For runners, blisters are like the final boss in a video game. During a marathon, you’ve battled ‘Misjudged Pacing’, ‘Gel-Based Nausea’ and ‘The Wall’ and slayed them all. You believe you’re through the worst of it, but you’re not, because suddenly ‘Blood Blister’ appears, on the tip of your second toe, enveloping your world in an agony that is beyond description.
The question we all want answered is: how do you avoid this happening? With blisters, prevention is better than cure. Once that blister has formed, there’s no going back to the smooth, pain free, pre-blister skin until weeks later. So in order to stop the blister forming in the first place we’ve asked a number of foot experts their tried-and-tested formulations for avoiding blisters while running.
And if you’re unfortunate enough to get one, we’ve also covered the best way to treat it mid-run so you can hobble to the finish line then post pictures of your domed blister to Strava for increased sympathy/disgust, and how to treat it post-run so you’re up and running again as soon as possible.
How do blisters form?
Firstly, let’s take a minute to look at the reasons why you get blisters. They’re caused by one of two things: either ill-fitting shoes or socks combined with excessive moisture between your skin and sock. ‘This results in friction, which causes the thin layers of the skin to separate and the body’s defensive response is to protect the skin from further damage by forming a sac filled with fluid,’ says Tony Gavin, podiatrist and CEO at Osgo Healthcare.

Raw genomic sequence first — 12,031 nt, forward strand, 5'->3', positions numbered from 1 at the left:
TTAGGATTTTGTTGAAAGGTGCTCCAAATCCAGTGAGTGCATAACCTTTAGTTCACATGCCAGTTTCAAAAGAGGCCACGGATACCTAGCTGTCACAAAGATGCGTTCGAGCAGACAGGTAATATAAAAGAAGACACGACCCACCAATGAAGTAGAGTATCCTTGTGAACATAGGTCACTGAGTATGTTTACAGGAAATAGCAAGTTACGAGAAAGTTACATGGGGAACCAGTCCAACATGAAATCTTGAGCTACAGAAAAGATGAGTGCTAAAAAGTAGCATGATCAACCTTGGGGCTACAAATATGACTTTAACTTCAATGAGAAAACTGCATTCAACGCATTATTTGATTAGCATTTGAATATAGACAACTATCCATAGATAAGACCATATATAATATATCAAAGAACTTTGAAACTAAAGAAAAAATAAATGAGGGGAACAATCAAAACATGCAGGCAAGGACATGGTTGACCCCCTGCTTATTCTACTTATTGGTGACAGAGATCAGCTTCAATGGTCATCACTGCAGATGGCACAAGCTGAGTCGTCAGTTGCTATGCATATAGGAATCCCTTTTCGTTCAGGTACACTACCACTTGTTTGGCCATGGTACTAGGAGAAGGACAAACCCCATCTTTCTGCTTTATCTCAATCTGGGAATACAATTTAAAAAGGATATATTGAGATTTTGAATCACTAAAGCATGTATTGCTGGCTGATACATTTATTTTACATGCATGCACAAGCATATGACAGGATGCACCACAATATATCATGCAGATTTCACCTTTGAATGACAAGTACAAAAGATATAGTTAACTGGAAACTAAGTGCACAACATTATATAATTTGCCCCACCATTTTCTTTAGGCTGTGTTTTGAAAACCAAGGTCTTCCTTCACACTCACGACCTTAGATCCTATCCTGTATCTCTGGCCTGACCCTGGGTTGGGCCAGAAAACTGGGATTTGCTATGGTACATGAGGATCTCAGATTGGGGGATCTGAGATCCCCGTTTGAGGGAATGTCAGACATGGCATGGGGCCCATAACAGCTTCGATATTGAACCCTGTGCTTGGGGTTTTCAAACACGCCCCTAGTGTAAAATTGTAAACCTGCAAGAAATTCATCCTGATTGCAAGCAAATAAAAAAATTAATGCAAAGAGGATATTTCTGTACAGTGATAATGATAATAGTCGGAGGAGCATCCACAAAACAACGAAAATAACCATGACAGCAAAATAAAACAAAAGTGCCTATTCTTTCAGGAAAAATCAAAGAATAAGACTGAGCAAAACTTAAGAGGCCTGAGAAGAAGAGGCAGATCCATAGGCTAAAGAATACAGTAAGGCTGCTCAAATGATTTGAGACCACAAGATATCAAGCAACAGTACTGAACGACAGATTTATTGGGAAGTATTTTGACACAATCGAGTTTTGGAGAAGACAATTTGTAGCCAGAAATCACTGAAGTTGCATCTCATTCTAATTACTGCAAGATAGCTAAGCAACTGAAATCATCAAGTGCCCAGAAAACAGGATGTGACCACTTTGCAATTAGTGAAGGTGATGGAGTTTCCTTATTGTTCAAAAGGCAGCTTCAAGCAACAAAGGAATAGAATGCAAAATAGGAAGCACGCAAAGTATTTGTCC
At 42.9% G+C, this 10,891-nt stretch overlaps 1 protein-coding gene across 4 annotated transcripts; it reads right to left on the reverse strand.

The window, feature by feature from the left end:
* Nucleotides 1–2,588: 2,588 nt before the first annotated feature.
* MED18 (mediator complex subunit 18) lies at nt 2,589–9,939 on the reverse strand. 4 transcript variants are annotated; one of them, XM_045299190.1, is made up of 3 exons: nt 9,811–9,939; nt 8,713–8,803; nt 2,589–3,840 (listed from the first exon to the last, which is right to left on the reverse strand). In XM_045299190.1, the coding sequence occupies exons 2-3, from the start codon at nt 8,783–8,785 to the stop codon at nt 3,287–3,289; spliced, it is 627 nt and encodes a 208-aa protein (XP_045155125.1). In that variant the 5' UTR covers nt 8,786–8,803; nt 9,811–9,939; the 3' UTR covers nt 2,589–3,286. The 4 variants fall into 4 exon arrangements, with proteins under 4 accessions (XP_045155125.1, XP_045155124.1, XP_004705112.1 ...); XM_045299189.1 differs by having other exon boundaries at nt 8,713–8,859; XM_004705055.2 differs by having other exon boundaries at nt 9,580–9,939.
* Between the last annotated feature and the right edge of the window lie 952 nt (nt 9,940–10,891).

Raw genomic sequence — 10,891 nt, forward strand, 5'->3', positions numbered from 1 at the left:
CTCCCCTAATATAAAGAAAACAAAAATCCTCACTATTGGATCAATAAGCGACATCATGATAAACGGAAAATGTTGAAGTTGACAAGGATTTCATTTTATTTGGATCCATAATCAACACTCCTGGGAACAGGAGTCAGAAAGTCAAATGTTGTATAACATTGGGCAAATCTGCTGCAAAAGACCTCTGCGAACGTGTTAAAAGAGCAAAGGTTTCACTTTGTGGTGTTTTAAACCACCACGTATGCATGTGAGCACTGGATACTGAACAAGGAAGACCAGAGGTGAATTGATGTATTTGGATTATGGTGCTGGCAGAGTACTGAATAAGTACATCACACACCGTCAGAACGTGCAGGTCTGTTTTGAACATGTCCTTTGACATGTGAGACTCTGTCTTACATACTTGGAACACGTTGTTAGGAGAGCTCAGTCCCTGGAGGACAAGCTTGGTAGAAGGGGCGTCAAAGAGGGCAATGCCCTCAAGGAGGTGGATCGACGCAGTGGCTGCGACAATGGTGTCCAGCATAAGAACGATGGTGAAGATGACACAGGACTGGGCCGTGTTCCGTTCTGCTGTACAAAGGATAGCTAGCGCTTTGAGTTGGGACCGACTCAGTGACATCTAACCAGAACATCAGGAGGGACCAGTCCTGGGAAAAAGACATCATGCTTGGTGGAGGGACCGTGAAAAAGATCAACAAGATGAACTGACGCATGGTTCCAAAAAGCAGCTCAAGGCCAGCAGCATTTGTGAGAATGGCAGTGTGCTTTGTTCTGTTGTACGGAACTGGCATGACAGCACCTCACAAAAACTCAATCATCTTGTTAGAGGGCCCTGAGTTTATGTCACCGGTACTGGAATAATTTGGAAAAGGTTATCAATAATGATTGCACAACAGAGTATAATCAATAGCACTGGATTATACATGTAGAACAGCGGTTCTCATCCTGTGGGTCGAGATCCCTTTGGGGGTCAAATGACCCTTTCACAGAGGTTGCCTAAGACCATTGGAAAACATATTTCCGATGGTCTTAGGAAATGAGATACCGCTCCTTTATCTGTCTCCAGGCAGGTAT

Mr Kumar Kunasingam of Schoen Clinic London says that blood blisters in particular can be one of the most painful types of blister. ‘They form from direct trauma where a blood vessel is injured due to repeated rubbing or hitting.’ So preventing them occuring in the first place is the best place to start.
How to prevent blisters
Check the fit of your shoes
This is crucial in terms of ensuring there are no hot spots or areas of rubbing, however small, when you’re running.
The first step is to ensure you have your feet properly measured. Many running shops have qualified staff to help you get the correct fit and the correct type of shoe. ‘The toe-box is important as that’s the area that houses your toes,’ says Gavin. ‘The length of the toe-box should be around a thumbnail in distance from your longest toe to the end of the shoe.’
Also, if you have wide feet, look for a shoe with a wider toe box. ‘It’s crucial that both the length and width of the toe box match the shape of your feet in order to provide adequate room and help prevent injury and discomfort,’ says Gavin.